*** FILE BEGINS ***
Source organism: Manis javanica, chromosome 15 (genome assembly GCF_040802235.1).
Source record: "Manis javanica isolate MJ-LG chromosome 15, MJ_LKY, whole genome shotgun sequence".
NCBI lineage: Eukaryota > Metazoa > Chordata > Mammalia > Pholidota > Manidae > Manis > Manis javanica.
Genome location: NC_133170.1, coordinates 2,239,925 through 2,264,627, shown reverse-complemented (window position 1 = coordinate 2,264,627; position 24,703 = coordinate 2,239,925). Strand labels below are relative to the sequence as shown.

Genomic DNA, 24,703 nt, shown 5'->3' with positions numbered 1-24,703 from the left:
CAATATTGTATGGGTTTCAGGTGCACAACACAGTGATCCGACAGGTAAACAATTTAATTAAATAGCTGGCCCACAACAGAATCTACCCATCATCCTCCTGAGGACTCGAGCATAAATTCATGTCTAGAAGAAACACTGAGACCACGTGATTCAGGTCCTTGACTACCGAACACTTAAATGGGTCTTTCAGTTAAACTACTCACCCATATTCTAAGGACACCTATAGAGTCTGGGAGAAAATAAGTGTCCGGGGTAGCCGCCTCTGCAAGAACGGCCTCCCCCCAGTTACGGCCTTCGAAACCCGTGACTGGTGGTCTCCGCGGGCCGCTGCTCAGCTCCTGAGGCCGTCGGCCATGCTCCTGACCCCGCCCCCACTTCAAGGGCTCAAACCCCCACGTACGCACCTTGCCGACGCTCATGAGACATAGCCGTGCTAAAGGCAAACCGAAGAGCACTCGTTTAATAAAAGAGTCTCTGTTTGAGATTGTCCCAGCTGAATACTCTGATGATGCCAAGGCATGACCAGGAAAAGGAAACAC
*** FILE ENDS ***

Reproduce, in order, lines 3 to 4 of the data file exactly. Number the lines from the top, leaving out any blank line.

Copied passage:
NCBI lineage: Eukaryota > Metazoa > Chordata > Mammalia > Pholidota > Manidae > Manis > Manis javanica.
Genome location: NC_133170.1, coordinates 2,239,925 through 2,264,627, shown reverse-complemented (window position 1 = coordinate 2,264,627; position 24,703 = coordinate 2,239,925). Strand labels below are relative to the sequence as shown.